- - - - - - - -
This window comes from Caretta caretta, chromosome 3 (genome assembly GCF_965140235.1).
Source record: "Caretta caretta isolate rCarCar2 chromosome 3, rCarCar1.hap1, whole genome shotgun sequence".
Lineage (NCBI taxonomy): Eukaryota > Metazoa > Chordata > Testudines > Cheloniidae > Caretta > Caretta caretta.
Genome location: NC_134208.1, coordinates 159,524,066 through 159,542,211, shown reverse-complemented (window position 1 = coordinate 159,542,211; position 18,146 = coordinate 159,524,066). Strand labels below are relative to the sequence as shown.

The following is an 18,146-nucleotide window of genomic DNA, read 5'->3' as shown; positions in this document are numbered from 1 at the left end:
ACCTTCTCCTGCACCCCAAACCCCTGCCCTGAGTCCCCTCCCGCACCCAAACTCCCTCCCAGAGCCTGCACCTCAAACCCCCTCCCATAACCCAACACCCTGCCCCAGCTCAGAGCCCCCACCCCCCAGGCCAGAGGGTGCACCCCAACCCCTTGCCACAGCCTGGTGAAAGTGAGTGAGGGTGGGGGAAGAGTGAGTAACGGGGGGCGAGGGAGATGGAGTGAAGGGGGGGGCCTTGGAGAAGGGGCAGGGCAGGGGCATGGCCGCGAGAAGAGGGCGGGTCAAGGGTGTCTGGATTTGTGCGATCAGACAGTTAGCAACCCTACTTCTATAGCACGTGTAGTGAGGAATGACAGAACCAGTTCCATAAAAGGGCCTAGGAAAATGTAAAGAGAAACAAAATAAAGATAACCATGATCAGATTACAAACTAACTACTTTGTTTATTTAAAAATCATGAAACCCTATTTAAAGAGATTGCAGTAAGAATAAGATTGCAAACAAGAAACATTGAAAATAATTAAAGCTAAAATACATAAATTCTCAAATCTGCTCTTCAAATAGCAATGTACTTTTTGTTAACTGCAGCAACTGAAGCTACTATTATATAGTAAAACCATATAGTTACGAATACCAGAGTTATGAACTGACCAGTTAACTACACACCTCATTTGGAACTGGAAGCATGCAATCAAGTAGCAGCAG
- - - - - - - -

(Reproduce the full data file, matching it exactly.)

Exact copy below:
This window comes from Caretta caretta, chromosome 3 (genome assembly GCF_965140235.1).
Source record: "Caretta caretta isolate rCarCar2 chromosome 3, rCarCar1.hap1, whole genome shotgun sequence".
Lineage (NCBI taxonomy): Eukaryota > Metazoa > Chordata > Testudines > Cheloniidae > Caretta > Caretta caretta.
Genome location: NC_134208.1, coordinates 159,524,066 through 159,542,211, shown reverse-complemented (window position 1 = coordinate 159,542,211; position 18,146 = coordinate 159,524,066). Strand labels below are relative to the sequence as shown.

The following is an 18,146-nucleotide window of genomic DNA, read 5'->3' as shown; positions in this document are numbered from 1 at the left end:
ACCTTCTCCTGCACCCCAAACCCCTGCCCTGAGTCCCCTCCCGCACCCAAACTCCCTCCCAGAGCCTGCACCTCAAACCCCCTCCCATAACCCAACACCCTGCCCCAGCTCAGAGCCCCCACCCCCCAGGCCAGAGGGTGCACCCCAACCCCTTGCCACAGCCTGGTGAAAGTGAGTGAGGGTGGGGGAAGAGTGAGTAACGGGGGGCGAGGGAGATGGAGTGAAGGGGGGGGCCTTGGAGAAGGGGCAGGGCAGGGGCATGGCCGCGAGAAGAGGGCGGGTCAAGGGTGTCTGGATTTGTGCGATCAGACAGTTAGCAACCCTACTTCTATAGCACGTGTAGTGAGGAATGACAGAACCAGTTCCATAAAAGGGCCTAGGAAAATGTAAAGAGAAACAAAATAAAGATAACCATGATCAGATTACAAACTAACTACTTTGTTTATTTAAAAATCATGAAACCCTATTTAAAGAGATTGCAGTAAGAATAAGATTGCAAACAAGAAACATTGAAAATAATTAAAGCTAAAATACATAAATTCTCAAATCTGCTCTTCAAATAGCAATGTACTTTTTGTTAACTGCAGCAACTGAAGCTACTATTATATAGTAAAACCATATAGTTACGAATACCAGAGTTATGAACTGACCAGTTAACTACACACCTCATTTGGAACTGGAAGCATGCAATCAAGTAGCAGCAG